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    Technologies to Support Customer-Centricity

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    Critique the following article with a brief introduction and overview of the article.
    Describe how the article either supports or disproves material.
    State your point of view.
    Summarize your thoughts and offer suggestions in support of your opinion.

    The Article:

    Technologies to Support Customer-Centricity

    Customer relationship management (CRM) systems, while satisfying a considerable
    need to better understand the customer, fall short of enabling this more acute form of
    customer-centricity. CRM systems are unprecedented in their ability to capture operational
    customer information and enable companies to manage and use that information
    across a range of customer touch points. Yet they capture the information
    predominantly in ways defined by the organization (and the CRM system's data structures),
    rather than by the customer. Consequently, customer insights and information
    sharing are rarely captured in CRM systems [6].

    Technologies to support customer-centricity that complement CRM functionalities
    and enable customers to cocreate have recently gained popularity. These technologies,
    when sponsored by the organization, enable customers to quickly, easily, and
    securely share their ideas with other members of the community, giving customers a
    relatively free and flexible medium for sharing, while allowing some control and
    management of the interaction by the sponsoring organization. The three technologies
    receiving the most recent attention as a medium for such customer engagement
    are discussion forums, weblogs, and wikis [2]. Common among these technologies is
    that they are "lightweight" [7] because they do not require the extensive technology
    and support infrastructure that other applications such as enterprise software demand.
    Consequently, implementation is often observed by user departments at the "grassroots"
    level. The language of interaction is simple, necessitating little or no "programming"
    (due to the use of simple codes or a word processor-like editor, instead of HTML).
    New content is visible immediately after its posting.

    Despite the similarities, there are differences between the three technologies. Weblogs
    promote a model of first-person storytelling and commenting, whereas forums engage
    customers in a process of question-and-answer (discussion). In both weblogs
    and forums, the content is organized chronologically rather than by topic. The wiki
    way, on the other hand, is intended as a medium for collaborative, topical writing and
    editing. Customers or organizational representatives can post an idea whereupon others,
    without special authorization, can modify the text to reflect their own thinking.
    Over time, with multiple edits, the resulting idea may be of higher quality because it
    has been exposed to reactions of both customers and organization insiders.

    At the most essential level, wiki design and use are founded on a set of 11 principles
    [24] that jointly define a vision, process, and structure for free and open idea exchange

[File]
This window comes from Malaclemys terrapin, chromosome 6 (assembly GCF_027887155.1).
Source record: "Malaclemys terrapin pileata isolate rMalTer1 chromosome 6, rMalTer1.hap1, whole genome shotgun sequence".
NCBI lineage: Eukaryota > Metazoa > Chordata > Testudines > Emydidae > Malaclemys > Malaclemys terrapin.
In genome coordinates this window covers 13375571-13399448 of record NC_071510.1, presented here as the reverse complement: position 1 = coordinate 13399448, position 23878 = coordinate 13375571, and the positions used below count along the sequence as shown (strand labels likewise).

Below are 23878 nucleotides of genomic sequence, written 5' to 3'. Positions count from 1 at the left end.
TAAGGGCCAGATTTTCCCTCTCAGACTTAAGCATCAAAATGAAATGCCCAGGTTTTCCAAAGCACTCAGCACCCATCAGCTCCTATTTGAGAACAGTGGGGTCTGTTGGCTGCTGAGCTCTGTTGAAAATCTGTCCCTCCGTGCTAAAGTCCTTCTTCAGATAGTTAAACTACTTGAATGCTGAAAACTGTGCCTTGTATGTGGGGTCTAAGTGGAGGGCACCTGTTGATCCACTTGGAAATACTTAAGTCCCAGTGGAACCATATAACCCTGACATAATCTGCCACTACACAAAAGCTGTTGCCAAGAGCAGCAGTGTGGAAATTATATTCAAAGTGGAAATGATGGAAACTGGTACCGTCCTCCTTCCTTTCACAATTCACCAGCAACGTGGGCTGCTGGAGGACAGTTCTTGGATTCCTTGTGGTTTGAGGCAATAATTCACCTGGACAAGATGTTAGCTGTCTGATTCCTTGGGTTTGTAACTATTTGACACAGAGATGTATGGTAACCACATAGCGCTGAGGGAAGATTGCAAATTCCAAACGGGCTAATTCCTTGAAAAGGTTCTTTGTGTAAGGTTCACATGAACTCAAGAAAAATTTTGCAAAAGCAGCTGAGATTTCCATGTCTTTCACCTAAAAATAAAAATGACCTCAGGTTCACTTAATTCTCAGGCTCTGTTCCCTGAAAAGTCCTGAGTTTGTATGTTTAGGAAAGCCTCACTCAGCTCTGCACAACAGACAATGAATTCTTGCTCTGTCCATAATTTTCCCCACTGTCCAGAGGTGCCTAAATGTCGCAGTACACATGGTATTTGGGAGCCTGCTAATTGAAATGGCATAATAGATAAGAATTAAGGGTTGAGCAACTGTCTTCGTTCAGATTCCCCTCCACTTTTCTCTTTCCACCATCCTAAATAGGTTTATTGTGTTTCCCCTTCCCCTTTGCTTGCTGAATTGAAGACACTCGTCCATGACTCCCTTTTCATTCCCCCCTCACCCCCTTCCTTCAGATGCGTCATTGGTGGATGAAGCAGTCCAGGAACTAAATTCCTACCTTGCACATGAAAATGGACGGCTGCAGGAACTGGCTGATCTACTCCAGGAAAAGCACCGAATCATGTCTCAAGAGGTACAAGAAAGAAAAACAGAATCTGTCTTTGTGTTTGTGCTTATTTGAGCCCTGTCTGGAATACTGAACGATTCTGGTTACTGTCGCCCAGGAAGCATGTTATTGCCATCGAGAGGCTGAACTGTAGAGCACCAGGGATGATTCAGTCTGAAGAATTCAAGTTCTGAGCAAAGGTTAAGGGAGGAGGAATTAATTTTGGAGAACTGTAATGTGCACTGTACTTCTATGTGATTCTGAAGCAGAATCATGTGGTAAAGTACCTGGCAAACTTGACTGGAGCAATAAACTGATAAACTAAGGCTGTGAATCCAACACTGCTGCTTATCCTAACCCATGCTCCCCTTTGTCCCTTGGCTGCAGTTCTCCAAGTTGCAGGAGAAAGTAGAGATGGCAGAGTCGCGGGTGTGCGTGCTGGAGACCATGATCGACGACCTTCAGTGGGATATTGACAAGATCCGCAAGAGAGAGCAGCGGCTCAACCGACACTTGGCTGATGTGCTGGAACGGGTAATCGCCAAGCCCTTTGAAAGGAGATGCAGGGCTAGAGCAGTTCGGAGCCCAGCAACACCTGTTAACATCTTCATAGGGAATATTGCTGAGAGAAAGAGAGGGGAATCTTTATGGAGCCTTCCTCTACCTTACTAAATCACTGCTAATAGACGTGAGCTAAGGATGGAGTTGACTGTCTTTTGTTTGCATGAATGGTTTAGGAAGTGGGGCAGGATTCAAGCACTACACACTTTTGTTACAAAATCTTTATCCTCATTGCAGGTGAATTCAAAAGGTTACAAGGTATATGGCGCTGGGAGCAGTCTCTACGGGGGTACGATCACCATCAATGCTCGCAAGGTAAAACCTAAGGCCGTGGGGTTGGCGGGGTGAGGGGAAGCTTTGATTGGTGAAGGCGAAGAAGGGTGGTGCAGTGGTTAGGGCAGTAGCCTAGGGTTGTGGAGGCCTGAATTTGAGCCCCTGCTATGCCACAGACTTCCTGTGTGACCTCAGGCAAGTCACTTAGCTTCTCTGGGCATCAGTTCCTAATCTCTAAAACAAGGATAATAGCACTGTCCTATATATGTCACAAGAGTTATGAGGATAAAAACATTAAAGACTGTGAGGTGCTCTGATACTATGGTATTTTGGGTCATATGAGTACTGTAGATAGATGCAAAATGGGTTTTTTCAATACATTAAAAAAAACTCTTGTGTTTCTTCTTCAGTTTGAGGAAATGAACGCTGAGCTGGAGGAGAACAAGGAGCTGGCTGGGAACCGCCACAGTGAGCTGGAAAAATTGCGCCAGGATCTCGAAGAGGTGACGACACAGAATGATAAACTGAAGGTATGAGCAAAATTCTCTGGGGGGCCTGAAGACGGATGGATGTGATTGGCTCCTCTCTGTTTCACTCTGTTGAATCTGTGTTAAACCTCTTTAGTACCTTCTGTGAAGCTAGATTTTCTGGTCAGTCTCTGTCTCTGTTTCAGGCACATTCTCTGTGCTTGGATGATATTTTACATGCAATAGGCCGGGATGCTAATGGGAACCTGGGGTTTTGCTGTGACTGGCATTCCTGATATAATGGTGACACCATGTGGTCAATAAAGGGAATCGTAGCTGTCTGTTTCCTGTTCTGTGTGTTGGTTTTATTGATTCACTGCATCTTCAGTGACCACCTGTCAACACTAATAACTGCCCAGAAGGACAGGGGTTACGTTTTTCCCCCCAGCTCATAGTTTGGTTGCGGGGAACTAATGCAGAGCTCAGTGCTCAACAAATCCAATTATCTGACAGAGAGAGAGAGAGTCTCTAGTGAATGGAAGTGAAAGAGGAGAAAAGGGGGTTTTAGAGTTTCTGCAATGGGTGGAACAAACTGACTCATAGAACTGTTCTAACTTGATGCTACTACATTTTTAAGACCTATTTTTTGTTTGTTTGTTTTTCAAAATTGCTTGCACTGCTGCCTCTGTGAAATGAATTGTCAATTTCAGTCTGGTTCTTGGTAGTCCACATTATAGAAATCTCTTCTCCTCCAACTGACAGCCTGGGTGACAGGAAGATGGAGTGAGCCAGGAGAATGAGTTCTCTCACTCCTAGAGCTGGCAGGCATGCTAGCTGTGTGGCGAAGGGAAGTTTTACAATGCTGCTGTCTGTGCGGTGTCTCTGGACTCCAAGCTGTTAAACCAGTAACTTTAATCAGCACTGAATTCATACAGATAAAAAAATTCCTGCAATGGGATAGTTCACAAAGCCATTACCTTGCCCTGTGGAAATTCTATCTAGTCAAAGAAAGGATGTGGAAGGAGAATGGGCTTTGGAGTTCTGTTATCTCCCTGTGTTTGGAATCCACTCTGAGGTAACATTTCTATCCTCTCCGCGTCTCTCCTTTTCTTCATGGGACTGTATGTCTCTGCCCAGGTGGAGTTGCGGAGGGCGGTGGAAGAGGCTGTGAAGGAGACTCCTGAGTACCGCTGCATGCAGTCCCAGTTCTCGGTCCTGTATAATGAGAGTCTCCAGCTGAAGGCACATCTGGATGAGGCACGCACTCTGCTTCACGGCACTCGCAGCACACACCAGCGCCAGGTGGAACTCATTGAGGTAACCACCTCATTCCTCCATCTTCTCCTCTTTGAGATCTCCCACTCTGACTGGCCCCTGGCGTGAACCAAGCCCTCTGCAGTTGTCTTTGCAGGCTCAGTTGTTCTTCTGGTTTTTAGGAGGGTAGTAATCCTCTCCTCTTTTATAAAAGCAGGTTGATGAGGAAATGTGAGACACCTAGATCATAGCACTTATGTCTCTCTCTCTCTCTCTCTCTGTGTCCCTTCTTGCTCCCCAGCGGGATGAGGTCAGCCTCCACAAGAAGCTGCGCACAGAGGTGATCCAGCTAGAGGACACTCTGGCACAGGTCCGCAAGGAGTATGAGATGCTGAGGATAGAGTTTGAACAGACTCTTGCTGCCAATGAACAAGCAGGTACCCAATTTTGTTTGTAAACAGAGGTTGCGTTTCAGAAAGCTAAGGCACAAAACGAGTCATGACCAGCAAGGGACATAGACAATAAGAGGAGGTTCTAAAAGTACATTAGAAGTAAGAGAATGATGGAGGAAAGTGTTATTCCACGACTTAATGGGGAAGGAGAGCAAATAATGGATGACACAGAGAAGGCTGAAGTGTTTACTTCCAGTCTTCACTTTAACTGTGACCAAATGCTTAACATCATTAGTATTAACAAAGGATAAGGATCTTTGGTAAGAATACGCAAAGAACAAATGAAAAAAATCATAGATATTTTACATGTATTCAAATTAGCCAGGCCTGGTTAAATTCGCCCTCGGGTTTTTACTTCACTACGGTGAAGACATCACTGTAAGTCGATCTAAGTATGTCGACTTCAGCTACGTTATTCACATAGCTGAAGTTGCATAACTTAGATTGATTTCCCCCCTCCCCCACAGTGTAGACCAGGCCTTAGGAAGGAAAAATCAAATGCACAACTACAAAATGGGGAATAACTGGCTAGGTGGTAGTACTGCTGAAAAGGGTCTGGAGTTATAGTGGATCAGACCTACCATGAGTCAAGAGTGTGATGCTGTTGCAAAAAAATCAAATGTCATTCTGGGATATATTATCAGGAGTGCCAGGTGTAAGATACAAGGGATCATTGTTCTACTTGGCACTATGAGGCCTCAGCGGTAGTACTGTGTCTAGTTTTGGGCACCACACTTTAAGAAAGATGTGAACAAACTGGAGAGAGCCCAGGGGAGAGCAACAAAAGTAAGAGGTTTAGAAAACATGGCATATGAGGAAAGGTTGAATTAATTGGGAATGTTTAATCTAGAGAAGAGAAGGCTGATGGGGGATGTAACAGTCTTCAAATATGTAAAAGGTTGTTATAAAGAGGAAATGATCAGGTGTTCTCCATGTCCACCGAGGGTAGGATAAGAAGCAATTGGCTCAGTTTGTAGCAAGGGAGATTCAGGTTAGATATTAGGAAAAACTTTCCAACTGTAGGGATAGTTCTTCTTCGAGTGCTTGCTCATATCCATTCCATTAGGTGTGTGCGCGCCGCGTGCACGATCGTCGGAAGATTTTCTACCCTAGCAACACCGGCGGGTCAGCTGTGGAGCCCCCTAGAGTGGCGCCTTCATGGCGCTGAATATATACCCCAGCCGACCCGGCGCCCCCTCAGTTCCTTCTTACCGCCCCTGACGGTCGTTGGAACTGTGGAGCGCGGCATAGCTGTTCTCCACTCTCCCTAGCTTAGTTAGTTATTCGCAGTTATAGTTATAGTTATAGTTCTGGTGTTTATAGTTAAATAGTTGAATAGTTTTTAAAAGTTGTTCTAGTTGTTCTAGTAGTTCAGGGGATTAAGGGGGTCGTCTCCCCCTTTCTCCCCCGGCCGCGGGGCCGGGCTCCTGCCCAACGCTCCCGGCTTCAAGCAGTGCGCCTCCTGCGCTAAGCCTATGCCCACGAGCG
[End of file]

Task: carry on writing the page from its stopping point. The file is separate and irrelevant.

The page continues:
(see the Appendix). These principles, when followed, are intended to lead to ENABLING
    contributions, as well as serendipitous knowledge exchange.

    For example, one user may ask a question and in so doing create a hyperlink to an as
    yet undefined term while another user?unaware of the question?may inadvertently
    answer the question by independently defining the term. As such, wikis enable idea
    exchange in surprising and collaboration-promoting ways, described by some as the
    "wiki magic."1 Furthermore, unlike forums or weblogs, where new content is appended
    to the old, wikis let new information update and overwrite the old while preserving
    previous versions in a temporal database, together with a record of the change
    history. In a wiki context, then, customer engagement may be encouraged by customers
    and organizational representatives contributing knowledge to the wiki, both by
    posting linked wiki pages and by coediting wiki pages created by others.

    While wikis may foster customer engagement, they may also create new problems
    for the organization. The open engagement of customers in a coediting process makes
    the organization vulnerable to Web site defacing, destruction of intellectual property,
    and general chaos. Ideally then, customer-centricity involves not simply higher levels
    of customer engagement, but higher levels of "constructive" customer engagement.
    Therefore, our research question is: How do organizations use wiki technology and
    the wiki way to facilitate higher levels of constructive customer engagement? Our
    intent was to develop a theoretical model describing factors leading to constructive
    customer engagement when using wikis.

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    Solution Preview

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    Technologies to Support Customer Centricity Critique


    This critique will discuss the Customer Relationship Management (CRM) systems that are in place today. The article touches on discussion forums, weblogs, and wikis and how these forms are considered "lightweights" as minimal research is done to back the claims or statements.

    The article outlines today's technology and how information is at society's fingertips. Many venues areas are available for research and the article discusses what is right and what is wrong ...

    Solution Summary

    The solution is a critique that will discuss the Customer Relationship Management (CRM)